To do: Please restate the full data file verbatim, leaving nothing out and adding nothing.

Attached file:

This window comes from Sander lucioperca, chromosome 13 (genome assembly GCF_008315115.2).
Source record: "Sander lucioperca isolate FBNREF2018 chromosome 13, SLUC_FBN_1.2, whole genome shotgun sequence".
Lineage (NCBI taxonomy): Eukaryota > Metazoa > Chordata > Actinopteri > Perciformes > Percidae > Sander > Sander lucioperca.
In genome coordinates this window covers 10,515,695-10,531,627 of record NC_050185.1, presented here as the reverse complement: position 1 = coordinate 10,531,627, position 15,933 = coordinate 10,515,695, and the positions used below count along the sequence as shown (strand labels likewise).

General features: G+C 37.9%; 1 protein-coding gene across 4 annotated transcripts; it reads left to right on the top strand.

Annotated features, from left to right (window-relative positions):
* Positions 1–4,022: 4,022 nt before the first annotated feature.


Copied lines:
This window comes from Sander lucioperca, chromosome 13 (genome assembly GCF_008315115.2).
Source record: "Sander lucioperca isolate FBNREF2018 chromosome 13, SLUC_FBN_1.2, whole genome shotgun sequence".
Lineage (NCBI taxonomy): Eukaryota > Metazoa > Chordata > Actinopteri > Perciformes > Percidae > Sander > Sander lucioperca.
In genome coordinates this window covers 10,515,695-10,531,627 of record NC_050185.1, presented here as the reverse complement: position 1 = coordinate 10,531,627, position 15,933 = coordinate 10,515,695, and the positions used below count along the sequence as shown (strand labels likewise).

General features: G+C 37.9%; 1 protein-coding gene across 4 annotated transcripts; it reads left to right on the top strand.

Annotated features, from left to right (window-relative positions):
* Positions 1–4,022: 4,022 nt before the first annotated feature.